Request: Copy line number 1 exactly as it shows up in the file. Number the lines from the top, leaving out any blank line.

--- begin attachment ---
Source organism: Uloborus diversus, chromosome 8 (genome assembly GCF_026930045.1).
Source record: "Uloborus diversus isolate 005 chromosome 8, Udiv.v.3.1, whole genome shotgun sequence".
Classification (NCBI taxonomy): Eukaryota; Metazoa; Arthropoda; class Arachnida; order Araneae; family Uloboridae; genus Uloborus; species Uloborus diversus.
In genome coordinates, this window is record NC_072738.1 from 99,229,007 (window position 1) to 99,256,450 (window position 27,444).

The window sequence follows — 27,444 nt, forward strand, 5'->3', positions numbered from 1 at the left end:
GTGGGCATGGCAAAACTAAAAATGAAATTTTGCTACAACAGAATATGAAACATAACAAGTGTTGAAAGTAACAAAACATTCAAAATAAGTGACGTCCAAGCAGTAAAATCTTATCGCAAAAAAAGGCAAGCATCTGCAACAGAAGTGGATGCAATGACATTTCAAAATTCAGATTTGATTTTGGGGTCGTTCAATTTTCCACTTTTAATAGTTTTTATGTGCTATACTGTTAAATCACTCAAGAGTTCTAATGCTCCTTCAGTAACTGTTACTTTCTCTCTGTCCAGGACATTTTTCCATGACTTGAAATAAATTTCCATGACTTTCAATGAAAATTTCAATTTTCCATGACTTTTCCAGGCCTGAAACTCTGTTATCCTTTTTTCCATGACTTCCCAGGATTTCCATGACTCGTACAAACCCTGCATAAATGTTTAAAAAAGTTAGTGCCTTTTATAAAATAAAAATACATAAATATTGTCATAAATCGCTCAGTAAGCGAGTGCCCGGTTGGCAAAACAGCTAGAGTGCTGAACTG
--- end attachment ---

Source organism: Uloborus diversus, chromosome 8 (genome assembly GCF_026930045.1).